The world's human population is growing too fast for the planet to sustain it. But just how many more people can exist on Earth until it reaches its breaking point? That's the central question of How Many People Can Live on Planet Earth?, a sobering BBC documentary production which is hosted and narrated by internationally acclaimed naturist Sir David Attenborough.
The film argues that mankind is inadvertently setting itself up for a supreme reckoning. A series of experts from the United Nations and other global organizations set the groundwork for this dilemma. They conclude that one of the major contributors to our impending peril lies in the many medical innovations which have permitted substantially longer life spans for the human race. As a result, populations have skyrocketed continuously since the 1800s. This presents a fascinating dichotomy: our distinction may be brought on in part by the very same advances that have ensured our longevity.
As the film makes clear, we are already witnessing the ill effects of human overcrowding around the world. Over a billion people do not have access to clean drinking water, food shortages are rampant, and an international energy crisis continues to plague us. With an estimated 80 million new births each year - many taking place in regions already suffering from severely depleted resources - the world is facing a calamitous destiny that will leave no one untouched.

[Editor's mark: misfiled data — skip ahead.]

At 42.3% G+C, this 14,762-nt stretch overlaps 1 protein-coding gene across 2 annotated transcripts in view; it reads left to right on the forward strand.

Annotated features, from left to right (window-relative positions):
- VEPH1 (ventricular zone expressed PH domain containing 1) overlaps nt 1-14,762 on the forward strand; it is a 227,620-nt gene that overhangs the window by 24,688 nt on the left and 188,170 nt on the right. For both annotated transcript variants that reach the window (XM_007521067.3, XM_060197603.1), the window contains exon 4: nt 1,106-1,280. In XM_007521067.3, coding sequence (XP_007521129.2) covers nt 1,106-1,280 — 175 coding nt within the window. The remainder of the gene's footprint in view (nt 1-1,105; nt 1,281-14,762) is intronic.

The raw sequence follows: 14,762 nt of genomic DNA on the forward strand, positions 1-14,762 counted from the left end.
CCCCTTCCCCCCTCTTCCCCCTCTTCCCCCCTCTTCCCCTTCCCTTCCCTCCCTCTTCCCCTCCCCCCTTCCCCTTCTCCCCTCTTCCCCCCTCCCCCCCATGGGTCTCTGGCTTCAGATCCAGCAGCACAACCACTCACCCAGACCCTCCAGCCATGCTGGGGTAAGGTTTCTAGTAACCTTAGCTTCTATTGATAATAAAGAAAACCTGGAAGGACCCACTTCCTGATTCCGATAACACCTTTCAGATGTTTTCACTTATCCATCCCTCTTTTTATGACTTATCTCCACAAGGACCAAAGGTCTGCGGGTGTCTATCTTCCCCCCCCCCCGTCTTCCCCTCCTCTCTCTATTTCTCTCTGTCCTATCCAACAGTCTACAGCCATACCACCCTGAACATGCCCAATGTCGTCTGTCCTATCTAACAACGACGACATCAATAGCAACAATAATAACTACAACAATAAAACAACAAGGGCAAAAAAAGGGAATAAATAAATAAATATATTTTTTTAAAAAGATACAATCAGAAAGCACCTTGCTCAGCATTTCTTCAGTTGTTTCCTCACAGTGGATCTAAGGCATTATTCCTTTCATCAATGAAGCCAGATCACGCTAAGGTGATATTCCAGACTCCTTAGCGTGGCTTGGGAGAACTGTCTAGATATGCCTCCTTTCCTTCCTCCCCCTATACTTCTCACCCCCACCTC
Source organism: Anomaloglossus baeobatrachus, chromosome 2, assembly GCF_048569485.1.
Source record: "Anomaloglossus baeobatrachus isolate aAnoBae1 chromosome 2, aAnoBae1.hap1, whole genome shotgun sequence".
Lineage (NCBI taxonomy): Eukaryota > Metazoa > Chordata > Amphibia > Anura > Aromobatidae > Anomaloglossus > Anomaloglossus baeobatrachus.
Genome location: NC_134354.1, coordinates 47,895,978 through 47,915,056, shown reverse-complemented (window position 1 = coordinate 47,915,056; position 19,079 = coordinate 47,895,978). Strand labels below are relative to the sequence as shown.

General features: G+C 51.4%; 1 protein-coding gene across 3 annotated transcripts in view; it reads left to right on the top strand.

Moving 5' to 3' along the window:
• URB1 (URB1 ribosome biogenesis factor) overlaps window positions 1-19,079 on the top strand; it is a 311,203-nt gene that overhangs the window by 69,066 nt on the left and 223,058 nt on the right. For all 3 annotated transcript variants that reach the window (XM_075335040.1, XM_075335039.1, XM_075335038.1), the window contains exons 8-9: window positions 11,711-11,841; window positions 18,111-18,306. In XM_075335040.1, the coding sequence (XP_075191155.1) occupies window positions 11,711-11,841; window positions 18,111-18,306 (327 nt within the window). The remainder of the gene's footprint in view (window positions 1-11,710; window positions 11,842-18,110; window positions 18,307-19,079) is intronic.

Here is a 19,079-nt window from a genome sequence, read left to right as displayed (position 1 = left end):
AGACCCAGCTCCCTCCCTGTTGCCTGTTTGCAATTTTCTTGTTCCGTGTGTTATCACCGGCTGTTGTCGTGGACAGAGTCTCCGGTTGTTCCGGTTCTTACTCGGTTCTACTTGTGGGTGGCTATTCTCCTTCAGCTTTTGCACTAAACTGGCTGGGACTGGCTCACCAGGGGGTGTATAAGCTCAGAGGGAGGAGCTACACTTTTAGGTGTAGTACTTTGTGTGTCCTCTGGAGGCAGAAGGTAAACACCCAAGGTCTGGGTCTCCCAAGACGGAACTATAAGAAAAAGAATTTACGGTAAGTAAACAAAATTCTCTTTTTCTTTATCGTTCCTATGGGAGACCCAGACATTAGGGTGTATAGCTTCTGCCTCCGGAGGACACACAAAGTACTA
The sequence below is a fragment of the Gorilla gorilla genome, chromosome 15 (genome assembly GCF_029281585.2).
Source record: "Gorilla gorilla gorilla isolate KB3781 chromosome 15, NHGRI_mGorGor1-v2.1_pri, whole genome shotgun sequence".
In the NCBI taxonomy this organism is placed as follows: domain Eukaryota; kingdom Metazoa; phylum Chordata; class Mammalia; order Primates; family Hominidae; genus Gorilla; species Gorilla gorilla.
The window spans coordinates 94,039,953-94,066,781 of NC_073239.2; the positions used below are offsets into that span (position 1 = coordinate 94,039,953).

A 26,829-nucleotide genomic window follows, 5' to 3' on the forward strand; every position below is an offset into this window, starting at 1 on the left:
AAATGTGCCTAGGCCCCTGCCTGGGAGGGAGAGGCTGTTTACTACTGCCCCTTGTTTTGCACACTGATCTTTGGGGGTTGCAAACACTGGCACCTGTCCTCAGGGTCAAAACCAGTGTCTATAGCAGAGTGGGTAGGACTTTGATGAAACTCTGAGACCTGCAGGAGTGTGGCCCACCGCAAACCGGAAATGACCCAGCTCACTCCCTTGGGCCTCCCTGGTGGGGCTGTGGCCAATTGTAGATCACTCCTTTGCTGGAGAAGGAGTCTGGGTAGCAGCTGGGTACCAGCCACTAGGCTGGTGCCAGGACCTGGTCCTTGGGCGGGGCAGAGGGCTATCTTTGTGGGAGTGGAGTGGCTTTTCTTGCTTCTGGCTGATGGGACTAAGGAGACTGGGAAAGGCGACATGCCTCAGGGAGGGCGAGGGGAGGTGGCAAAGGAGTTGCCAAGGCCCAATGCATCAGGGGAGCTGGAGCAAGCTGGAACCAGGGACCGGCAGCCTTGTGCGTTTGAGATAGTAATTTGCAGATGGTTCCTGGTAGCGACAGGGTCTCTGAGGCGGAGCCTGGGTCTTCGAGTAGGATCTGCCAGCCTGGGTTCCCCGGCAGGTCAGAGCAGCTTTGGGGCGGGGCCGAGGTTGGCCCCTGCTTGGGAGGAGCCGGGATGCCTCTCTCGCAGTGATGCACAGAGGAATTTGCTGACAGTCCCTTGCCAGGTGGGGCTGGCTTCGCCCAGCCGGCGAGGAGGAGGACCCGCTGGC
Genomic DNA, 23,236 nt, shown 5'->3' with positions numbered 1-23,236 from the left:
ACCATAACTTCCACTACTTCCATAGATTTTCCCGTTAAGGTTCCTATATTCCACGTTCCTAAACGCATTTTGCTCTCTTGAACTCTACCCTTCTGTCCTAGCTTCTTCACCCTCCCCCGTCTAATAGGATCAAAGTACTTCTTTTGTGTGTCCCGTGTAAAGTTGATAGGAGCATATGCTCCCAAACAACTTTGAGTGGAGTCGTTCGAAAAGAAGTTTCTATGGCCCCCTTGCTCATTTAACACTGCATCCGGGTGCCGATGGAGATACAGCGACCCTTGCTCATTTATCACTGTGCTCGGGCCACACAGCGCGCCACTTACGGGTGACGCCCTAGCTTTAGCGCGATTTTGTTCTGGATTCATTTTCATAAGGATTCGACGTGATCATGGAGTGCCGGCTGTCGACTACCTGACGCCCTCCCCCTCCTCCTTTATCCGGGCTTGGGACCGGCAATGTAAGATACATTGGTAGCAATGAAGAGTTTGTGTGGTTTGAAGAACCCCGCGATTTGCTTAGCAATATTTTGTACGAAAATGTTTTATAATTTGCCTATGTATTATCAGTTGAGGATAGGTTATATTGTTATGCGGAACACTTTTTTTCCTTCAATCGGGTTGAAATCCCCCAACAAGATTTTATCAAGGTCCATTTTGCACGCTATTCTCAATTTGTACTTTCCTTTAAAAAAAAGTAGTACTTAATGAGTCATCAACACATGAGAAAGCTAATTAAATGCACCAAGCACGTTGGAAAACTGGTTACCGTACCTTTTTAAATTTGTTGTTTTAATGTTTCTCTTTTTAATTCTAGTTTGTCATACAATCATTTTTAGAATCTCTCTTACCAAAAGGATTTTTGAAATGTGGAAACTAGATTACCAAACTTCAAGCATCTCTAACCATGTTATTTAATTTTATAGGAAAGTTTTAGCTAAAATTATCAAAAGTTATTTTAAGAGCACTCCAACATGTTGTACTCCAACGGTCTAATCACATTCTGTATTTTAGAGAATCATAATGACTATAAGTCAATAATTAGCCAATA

What's the solution? The filmmakers endorse the need for smaller families and increased access to contraceptives. Renewed investments in education are also championed in the film, particularly for women in impoverished countries, because the highly educated are less likely to have multiple children. Attenborough contends that it is only by following each of these steps that mankind can effectively limit the creation of new life and ensure a sustainable future for our species.
Some viewers may find the perspectives presented in How Many People Can Live on Planet Earth? to be cold and controversial, but Attenborough's congenial manner and scientifically sound approach makes for an illuminating and persuasive argument. He interprets the human species with the same level of microscopic curiosity that distinguishes his studies of the animal kingdom.